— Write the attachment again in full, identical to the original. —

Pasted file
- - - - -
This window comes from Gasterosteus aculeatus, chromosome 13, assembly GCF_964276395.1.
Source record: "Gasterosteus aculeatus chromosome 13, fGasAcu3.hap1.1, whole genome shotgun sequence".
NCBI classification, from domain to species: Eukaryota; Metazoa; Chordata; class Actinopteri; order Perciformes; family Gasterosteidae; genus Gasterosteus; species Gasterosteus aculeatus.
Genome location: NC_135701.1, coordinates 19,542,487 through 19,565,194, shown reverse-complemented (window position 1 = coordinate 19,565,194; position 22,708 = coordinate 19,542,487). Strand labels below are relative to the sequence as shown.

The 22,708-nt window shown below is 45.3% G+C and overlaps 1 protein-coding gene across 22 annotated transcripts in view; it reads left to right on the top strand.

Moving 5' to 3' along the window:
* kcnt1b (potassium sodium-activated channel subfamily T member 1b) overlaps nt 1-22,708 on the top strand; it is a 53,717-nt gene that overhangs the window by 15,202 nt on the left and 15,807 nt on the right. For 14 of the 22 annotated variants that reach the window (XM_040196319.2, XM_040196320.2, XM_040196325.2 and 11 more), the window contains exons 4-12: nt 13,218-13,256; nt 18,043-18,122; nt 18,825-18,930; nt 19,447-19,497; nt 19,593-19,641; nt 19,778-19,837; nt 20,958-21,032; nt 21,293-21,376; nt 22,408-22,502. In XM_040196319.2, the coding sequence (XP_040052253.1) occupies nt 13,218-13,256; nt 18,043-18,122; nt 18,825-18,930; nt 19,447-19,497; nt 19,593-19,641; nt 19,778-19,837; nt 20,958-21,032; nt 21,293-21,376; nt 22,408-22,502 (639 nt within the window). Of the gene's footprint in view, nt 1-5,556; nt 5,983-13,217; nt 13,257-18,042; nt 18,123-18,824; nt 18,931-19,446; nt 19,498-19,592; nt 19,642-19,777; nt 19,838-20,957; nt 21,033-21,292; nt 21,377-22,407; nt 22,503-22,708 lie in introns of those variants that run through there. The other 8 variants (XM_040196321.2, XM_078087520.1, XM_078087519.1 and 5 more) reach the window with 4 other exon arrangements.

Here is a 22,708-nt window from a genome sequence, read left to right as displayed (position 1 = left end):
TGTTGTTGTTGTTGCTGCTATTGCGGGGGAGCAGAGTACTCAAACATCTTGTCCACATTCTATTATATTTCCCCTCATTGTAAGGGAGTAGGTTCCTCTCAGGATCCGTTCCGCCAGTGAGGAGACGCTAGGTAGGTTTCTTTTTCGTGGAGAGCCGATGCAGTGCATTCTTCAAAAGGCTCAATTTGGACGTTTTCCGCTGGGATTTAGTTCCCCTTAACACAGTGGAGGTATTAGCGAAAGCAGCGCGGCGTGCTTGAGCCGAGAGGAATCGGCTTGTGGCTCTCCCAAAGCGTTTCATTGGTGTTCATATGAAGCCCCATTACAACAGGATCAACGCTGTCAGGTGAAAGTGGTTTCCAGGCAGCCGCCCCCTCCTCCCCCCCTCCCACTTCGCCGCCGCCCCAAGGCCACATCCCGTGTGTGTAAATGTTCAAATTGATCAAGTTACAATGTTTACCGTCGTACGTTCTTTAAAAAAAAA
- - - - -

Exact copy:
This window comes from Gasterosteus aculeatus, chromosome 13, assembly GCF_964276395.1.
Source record: "Gasterosteus aculeatus chromosome 13, fGasAcu3.hap1.1, whole genome shotgun sequence".
NCBI classification, from domain to species: Eukaryota; Metazoa; Chordata; class Actinopteri; order Perciformes; family Gasterosteidae; genus Gasterosteus; species Gasterosteus aculeatus.
Genome location: NC_135701.1, coordinates 19,542,487 through 19,565,194, shown reverse-complemented (window position 1 = coordinate 19,565,194; position 22,708 = coordinate 19,542,487). Strand labels below are relative to the sequence as shown.

The 22,708-nt window shown below is 45.3% G+C and overlaps 1 protein-coding gene across 22 annotated transcripts in view; it reads left to right on the top strand.

Moving 5' to 3' along the window:
* kcnt1b (potassium sodium-activated channel subfamily T member 1b) overlaps nt 1-22,708 on the top strand; it is a 53,717-nt gene that overhangs the window by 15,202 nt on the left and 15,807 nt on the right. For 14 of the 22 annotated variants that reach the window (XM_040196319.2, XM_040196320.2, XM_040196325.2 and 11 more), the window contains exons 4-12: nt 13,218-13,256; nt 18,043-18,122; nt 18,825-18,930; nt 19,447-19,497; nt 19,593-19,641; nt 19,778-19,837; nt 20,958-21,032; nt 21,293-21,376; nt 22,408-22,502. In XM_040196319.2, the coding sequence (XP_040052253.1) occupies nt 13,218-13,256; nt 18,043-18,122; nt 18,825-18,930; nt 19,447-19,497; nt 19,593-19,641; nt 19,778-19,837; nt 20,958-21,032; nt 21,293-21,376; nt 22,408-22,502 (639 nt within the window). Of the gene's footprint in view, nt 1-5,556; nt 5,983-13,217; nt 13,257-18,042; nt 18,123-18,824; nt 18,931-19,446; nt 19,498-19,592; nt 19,642-19,777; nt 19,838-20,957; nt 21,033-21,292; nt 21,377-22,407; nt 22,503-22,708 lie in introns of those variants that run through there. The other 8 variants (XM_040196321.2, XM_078087520.1, XM_078087519.1 and 5 more) reach the window with 4 other exon arrangements.

Here is a 22,708-nt window from a genome sequence, read left to right as displayed (position 1 = left end):
TGTTGTTGTTGTTGCTGCTATTGCGGGGGAGCAGAGTACTCAAACATCTTGTCCACATTCTATTATATTTCCCCTCATTGTAAGGGAGTAGGTTCCTCTCAGGATCCGTTCCGCCAGTGAGGAGACGCTAGGTAGGTTTCTTTTTCGTGGAGAGCCGATGCAGTGCATTCTTCAAAAGGCTCAATTTGGACGTTTTCCGCTGGGATTTAGTTCCCCTTAACACAGTGGAGGTATTAGCGAAAGCAGCGCGGCGTGCTTGAGCCGAGAGGAATCGGCTTGTGGCTCTCCCAAAGCGTTTCATTGGTGTTCATATGAAGCCCCATTACAACAGGATCAACGCTGTCAGGTGAAAGTGGTTTCCAGGCAGCCGCCCCCTCCTCCCCCCCTCCCACTTCGCCGCCGCCCCAAGGCCACATCCCGTGTGTGTAAATGTTCAAATTGATCAAGTTACAATGTTTACCGTCGTACGTTCTTTAAAAAAAAA